DHC-3 Otter Archive Master Index

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c/n 280

CF-MPX at Ottawa / Uplands - CYOW, Ontario.
Photo: Ben J. Ullings © June 1981 - Karl E. Hayes Collection
CF-MPX still winterized, at Edmonton, Alberta.
Photo: John Kimberley © April 1982 - Karl E. Hayes Collection
CF-MPX serving with COVAL AIR, at Campbell River's Tyee Spit.
Photo: John Kimberley © June 1984 - Karl E. Hayes Collection
CF-MPX high and dry, at Vancouver - CYVR.
Photo: John Kimberley © June 1985 - Karl E. Hayes Collection
CF-MPX on the Fraser at Vancouver South seaplane dock, British Columbia.
Photo: Kenneth I. Swartz © July 1986
C-FMPX at St.Jean - CYJN, Québec.
Photo: Unknown photographer © 06 July 1990 - Aird Archives
C-FMPX at Air Saguenay base.
Photo: Kenneth I. Swartz © 01 May 2001 - Karl E. Hayes Collection
N93PC at Nikiski.
Photo: Ken Stoltzfus © 2011
N93PC - The tragic end at Soldotna - SXQ, Alaska.
Photo: NTSB © July 2013

c/n 280




• CF-MPX Royal Canadian Mounted Police (RCMP) Air Division. Delivered 25-Feb-1959.

Incident: Norman Wells, NT. 12-May-1961. Incident on landing with wheel/ski configuration. The aircraft had taken off and was landing on wheels. The parking brake had remained locked on. This caused the tail to tip up on landing with the propeller striking runway.

• C-FMPX Laurentian Air Services Ltd., Ottawa. ON. Regd circa 1979.

• C-FMPX Hyack Air Ltd., New Westminster, BC. Canx 07-Jun-1983.

• C-FMPX Commercial Credit, Burnaby, BC. Regd date unknown. Canx 16-May-1984.

• C-FMPX Coval Air Ltd., Campbell River, BC. Regd date unknown. Canx 20-Jun-1985.

• C-FMPX Harbour Air Ltd., Richmond, BC. Regd date unknown. Canx 04-Jun-1986.

• C-FMPX Nahanni Air Services Ltd., Norman Wells, NT. Regd 16-Mar-1987. Canx 05-Sep-1989

• C-FMPX North-Wright Air Ltd., Norman Wells, NT. Regd 05-Sep-1989. Canx 27-Apr-1990.

Note: The previous entries are all shown as CF-MPX on the Canadian Civil Aircraft Register.

• C-FMPX Air Inuit (1985) Ltd., Dorval, QC. Regd 26-Aug-1993. Canx 18-Feb-1994

• C-FMPX Johnny May’s Air Charter Ltd., Dorval, QC. Based Kuujjuaq QC. Regd 18-Feb-1994 & 12-Aug-1998. Canx 16-Jan-2001.

Accident: Diana Lake in northern Quebec, 23-Sep-2000. Just after take off from the lake, severe turbulence was encountered. The pilot was unable to control the aircraft, which lost altitude. One of the floats struck an obstacle and the Otter crashed to the ground. No injuries to pilot and two passengers.

• C-FMPX Air Saguenay (1980) Inc., Jonquière, QC. Regd 16-Jan-2001. Canx 23-May-2003. Re regd 02-Sep-2003. Canx 09-Jul-2010.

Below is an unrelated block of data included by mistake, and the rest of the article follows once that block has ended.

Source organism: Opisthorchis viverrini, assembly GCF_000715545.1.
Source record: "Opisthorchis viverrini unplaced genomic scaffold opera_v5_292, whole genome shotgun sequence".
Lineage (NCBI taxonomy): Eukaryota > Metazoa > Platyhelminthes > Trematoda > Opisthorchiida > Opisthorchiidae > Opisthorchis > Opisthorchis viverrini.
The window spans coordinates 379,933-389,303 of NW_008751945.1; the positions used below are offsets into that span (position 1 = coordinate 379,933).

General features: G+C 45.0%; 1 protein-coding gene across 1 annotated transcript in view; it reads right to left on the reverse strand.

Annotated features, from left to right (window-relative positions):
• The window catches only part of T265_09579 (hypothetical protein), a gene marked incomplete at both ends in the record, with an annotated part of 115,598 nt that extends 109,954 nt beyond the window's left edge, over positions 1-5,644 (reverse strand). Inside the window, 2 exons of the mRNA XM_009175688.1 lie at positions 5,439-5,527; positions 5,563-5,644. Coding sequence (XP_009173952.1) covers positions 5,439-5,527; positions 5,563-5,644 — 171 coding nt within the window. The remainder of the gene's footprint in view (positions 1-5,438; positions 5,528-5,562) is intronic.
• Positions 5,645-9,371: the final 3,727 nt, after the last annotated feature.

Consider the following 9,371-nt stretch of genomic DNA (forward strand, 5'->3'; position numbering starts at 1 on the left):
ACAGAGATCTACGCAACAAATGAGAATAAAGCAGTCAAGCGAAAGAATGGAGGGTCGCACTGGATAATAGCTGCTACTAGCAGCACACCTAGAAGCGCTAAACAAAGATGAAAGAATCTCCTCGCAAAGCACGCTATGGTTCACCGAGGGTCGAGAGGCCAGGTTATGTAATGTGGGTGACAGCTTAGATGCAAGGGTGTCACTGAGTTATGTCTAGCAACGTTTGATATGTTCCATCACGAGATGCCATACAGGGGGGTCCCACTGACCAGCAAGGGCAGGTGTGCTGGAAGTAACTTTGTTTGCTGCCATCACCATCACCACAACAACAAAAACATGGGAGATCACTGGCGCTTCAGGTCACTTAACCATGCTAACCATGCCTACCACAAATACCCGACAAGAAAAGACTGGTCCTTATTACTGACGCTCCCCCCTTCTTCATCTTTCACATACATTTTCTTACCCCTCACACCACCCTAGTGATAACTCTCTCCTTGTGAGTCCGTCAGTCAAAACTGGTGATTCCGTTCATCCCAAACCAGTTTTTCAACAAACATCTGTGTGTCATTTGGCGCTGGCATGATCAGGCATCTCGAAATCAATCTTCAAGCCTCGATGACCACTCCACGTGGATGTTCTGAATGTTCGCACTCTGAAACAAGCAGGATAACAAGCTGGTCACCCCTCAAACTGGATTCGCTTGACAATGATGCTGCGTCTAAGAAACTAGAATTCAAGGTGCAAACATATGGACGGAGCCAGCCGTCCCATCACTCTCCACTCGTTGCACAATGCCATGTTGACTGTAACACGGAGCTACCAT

• N93PC JB Leasing, Bethel, AK. Regd 09-Jul-2010.

Airworthiness date: 09-Jul-2010.

Power plant: Garrett TPE-33-10R.  powered. Date unknown.

• N93PC Rediske Air, Rediske Family Ltd., Partnership, Nikiski, AK. Regd 01-Dec-2010. Expired 31-Dec-2013. Canx 08-Sep-2017.

Stalled and crashed shortly after take off near Soldotna Airport, at 11:20 ADT 07-Jul-2013. Pilot and nine passengers killed.


Otter 280 was delivered to the Royal Canadian Mounted Police (RCMP) Air Division on 25 February 1959 with registration CF-MPX. It was to faithfully serve the RCMP for twenty years. It was painted in the RCMP’s then colour scheme of blue overall with yellow trim and yellow wings. Immediately after delivery it was sent to the far North and in late April 1959 it was engaged on flying RCMP personnel from Sachs Harbour to Aklavik. It spent much of its police career in the Northwest Territories.

An incident occurred while landing at Norman Wells, NWT on 12 May 1961. The Otter was equipped with wheel-skis. The take off prior to the accident was made on skis. On arrival at Norman Wells the skis were selected up for the landing on the runway at the airport. After touch down the pilot felt a dragging sensation. As the speed decreased the tail wheel left the ground and the propeller came into contact with the airstrip. The tail section then fell heavily backwards, causing substantial damage. After the accident the pilot stated that the parking brakes had been in the locked “on” position throughout the landing.

The following is taken from an article in the CAHS journal: “Ski-wheel undercarriages can have their peculiarities, particularly when on snow. The wheel being jacked up above the ski will rotate freely, so when jumping down from the cockpit onto the tire, it will turn and throw one off. Leaving the parking brake on solves the problem, until a runway with no snow occurs. Otter CF-MPX, whose pilot forgot to take the parking brake off when selecting ‘ski-up, wheels down’ landed on the snowless gravel runway at Norman Wells with locked wheels. The aircraft promptly turned over and broke its back. Two RCMP engineers arrived before too long and dismantled the Otter, packing it inside an RCAF C-119 Flying Boxcar for transport to Ottawa and subsequent repair”.